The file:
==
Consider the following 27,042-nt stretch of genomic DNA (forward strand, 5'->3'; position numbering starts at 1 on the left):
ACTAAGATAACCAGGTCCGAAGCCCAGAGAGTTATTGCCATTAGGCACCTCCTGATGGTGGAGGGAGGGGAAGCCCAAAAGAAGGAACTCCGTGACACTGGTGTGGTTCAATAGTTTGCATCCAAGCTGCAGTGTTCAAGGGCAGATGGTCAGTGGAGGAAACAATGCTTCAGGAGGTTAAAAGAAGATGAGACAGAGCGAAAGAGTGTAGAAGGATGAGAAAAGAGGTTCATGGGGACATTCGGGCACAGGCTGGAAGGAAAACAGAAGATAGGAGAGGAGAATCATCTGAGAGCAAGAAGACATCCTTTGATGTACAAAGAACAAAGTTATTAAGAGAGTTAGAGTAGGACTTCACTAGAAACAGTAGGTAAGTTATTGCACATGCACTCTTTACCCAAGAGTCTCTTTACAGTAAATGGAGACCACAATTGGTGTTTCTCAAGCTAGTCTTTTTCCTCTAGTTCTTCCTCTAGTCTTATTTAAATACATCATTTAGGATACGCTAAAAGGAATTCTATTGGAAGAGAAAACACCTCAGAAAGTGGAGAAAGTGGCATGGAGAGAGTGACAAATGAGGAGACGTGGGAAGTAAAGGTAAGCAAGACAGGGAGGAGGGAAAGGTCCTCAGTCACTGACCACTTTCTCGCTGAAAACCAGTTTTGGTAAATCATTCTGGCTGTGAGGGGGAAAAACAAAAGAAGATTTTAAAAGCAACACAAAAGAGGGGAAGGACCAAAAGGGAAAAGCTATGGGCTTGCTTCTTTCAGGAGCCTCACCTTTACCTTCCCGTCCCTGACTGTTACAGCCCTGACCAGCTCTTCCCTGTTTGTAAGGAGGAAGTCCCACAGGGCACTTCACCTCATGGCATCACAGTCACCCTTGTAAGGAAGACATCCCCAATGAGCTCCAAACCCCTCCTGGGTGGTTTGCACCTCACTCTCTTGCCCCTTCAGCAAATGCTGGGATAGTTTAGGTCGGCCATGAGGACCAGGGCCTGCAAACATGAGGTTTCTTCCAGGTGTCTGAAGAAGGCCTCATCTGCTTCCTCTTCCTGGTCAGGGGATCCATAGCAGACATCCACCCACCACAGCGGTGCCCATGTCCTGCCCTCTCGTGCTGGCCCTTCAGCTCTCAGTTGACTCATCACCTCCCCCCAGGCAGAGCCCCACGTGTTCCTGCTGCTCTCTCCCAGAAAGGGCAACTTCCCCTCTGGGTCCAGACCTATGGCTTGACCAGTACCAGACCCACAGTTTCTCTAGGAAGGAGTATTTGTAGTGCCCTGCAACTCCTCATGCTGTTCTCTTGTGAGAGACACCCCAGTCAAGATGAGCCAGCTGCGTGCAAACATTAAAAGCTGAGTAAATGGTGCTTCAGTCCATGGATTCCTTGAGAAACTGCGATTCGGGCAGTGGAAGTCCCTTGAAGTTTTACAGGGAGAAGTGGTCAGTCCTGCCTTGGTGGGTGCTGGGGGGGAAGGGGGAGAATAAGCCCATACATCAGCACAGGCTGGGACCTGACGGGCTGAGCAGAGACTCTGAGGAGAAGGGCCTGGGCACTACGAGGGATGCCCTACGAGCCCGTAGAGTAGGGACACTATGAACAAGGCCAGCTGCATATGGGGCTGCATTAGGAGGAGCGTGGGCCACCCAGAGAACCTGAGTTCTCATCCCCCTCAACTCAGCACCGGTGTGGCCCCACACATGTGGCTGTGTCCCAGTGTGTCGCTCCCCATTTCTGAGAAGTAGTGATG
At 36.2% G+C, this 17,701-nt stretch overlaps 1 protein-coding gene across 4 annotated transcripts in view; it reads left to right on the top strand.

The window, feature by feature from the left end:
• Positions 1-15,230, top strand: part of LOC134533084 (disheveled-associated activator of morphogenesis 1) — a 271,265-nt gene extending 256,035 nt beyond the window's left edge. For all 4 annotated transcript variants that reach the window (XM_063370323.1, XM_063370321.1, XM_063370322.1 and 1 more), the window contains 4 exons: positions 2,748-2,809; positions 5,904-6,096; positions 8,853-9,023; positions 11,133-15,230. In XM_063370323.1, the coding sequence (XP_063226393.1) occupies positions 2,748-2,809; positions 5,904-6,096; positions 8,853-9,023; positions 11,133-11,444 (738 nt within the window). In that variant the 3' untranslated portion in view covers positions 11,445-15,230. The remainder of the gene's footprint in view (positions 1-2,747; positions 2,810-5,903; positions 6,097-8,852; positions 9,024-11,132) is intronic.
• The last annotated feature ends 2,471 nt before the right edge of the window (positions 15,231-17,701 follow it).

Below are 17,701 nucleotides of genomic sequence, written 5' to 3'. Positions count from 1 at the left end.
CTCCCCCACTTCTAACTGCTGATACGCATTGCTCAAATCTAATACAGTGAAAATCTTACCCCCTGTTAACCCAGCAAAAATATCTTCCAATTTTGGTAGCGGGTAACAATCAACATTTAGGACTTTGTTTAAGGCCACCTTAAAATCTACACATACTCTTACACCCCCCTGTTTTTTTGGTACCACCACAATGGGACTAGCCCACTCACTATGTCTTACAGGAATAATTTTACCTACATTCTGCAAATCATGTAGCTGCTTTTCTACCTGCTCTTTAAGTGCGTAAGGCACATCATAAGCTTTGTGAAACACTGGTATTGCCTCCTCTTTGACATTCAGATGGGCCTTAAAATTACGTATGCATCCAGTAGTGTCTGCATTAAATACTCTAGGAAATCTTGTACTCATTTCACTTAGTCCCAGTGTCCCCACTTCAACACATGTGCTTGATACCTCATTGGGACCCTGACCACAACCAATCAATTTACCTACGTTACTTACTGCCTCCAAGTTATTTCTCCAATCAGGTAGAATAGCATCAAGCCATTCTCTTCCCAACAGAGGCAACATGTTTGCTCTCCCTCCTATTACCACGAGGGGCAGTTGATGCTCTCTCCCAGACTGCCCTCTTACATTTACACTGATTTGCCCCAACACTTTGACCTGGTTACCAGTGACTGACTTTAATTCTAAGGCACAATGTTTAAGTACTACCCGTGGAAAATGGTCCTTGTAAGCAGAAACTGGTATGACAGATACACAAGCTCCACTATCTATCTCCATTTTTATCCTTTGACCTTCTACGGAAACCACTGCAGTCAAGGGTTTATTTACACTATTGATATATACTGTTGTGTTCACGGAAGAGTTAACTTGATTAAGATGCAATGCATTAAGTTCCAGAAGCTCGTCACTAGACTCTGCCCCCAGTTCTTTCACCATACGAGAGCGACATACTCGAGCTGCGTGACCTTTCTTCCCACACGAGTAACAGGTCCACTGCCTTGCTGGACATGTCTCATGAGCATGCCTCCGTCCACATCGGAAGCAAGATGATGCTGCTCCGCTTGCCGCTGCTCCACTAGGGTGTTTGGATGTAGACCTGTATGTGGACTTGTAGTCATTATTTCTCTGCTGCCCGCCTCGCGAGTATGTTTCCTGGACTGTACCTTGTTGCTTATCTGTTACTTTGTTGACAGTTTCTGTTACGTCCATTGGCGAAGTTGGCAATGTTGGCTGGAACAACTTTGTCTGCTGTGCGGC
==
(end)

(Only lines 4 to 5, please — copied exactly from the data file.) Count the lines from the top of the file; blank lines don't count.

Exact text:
The window, feature by feature from the left end:
• Positions 1-15,230, top strand: part of LOC134533084 (disheveled-associated activator of morphogenesis 1) — a 271,265-nt gene extending 256,035 nt beyond the window's left edge. For all 4 annotated transcript variants that reach the window (XM_063370323.1, XM_063370321.1, XM_063370322.1 and 1 more), the window contains 4 exons: positions 2,748-2,809; positions 5,904-6,096; positions 8,853-9,023; positions 11,133-15,230. In XM_063370323.1, the coding sequence (XP_063226393.1) occupies positions 2,748-2,809; positions 5,904-6,096; positions 8,853-9,023; positions 11,133-11,444 (738 nt within the window). In that variant the 3' untranslated portion in view covers positions 11,445-15,230. The remainder of the gene's footprint in view (positions 1-2,747; positions 2,810-5,903; positions 6,097-8,852; positions 9,024-11,132) is intronic.